A Tactical Decision Aid to Optimize Placement of Relay Nodes in Forward-Deployed Wireless Ground Sensor Networks

Mafusalov, A., Stouch, D., and Moore, T.

Proceedings of the 82nd Military Operations Research Society (MORS) Symposium, Decision Analysis working group, Alexandria, VA (June 2014)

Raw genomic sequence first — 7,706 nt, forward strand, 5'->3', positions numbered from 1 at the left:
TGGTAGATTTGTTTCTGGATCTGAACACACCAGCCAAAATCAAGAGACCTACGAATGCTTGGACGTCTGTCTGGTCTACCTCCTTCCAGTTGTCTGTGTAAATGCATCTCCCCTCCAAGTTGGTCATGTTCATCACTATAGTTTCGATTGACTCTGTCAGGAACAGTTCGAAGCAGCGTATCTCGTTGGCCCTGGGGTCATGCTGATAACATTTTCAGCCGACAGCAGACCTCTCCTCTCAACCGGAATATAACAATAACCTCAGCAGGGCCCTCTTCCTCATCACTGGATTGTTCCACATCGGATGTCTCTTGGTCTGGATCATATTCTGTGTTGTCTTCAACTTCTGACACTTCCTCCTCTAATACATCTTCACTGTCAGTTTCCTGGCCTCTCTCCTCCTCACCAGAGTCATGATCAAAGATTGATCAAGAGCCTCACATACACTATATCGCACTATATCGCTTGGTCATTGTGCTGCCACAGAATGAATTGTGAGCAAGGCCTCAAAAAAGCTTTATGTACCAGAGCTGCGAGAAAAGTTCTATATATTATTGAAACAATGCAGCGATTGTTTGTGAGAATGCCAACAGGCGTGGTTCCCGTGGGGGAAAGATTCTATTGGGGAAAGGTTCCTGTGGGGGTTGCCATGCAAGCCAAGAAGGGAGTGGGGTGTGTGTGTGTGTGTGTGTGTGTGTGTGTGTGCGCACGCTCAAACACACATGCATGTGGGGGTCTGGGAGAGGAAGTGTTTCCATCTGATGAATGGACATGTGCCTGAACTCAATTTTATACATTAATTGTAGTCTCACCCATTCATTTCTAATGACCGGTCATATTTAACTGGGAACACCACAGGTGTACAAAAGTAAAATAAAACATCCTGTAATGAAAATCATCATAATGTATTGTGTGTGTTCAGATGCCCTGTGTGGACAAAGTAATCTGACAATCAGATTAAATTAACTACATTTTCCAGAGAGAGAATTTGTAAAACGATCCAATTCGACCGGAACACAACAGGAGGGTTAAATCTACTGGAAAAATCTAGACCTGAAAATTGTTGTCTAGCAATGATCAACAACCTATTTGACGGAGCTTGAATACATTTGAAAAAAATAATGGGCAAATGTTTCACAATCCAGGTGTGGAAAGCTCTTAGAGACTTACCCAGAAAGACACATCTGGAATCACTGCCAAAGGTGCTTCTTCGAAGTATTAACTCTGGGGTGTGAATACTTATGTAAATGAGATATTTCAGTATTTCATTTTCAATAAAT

Wireless ground sensor networks provide superior situational awareness in operational areas such as around forward operating bases (FOB) and command outposts (COP), but their deployment is complicated by unpredictable signal traffic patterns, limited battery life, and physical obstacles that interfere with signal propagation (Younis & Akkaya, 2008). Sub-optimal sensor network layouts create transmission bottlenecks and force nodes to drain batteries faster than necessary. Currently, personnel must rely on experience and trial and error to achieve an optimal configuration, which may not be practical in hostile territory or during time-sensitive missions. We have designed a prototype tactical decision aid (TDA) for Sensor Placement Reasoning using an evolutionary algorithm (Back & Hoffmeister, 1991; Jourdan & de Weck, 2004) and digital elevation maps (SPREAD) with a robust, intelligent approach to calculate optimal sensor layouts. Our solution consists of an evolutionary algorithm to find the optimal sensor placement for a given 3D terrain based on tradeoffs between coverage, number of sensors, and connectivity. We use a heuristic approach to model and predict possible run-time behavior of the mesh networks in the field. We use a two-stage hybrid model to improve our signal propagation path loss calculations. Depending on the resolution of the terrain elevation map and the geographic scale of the network, we select either the TIREM Terrain Integrated Rough Earth Model (Eppink & Kuebler, 1994) or a custom hybrid of the free space and plane Earth models to compute the path loss between nodes. These optimize layouts to (1) maximize the operational lifetime based on batteries; energy levels and usage patterns; (2) minimize the number of relay radios required to provide the needed connectivity; (3) minimize latency (maximizing speed) from all sensors to the gateway node; and (4) combine multiple criteria to improve reliability in the event of relay failure. We have tested this TDA in simulation using various DTED level 2 terrain maps with promising results.

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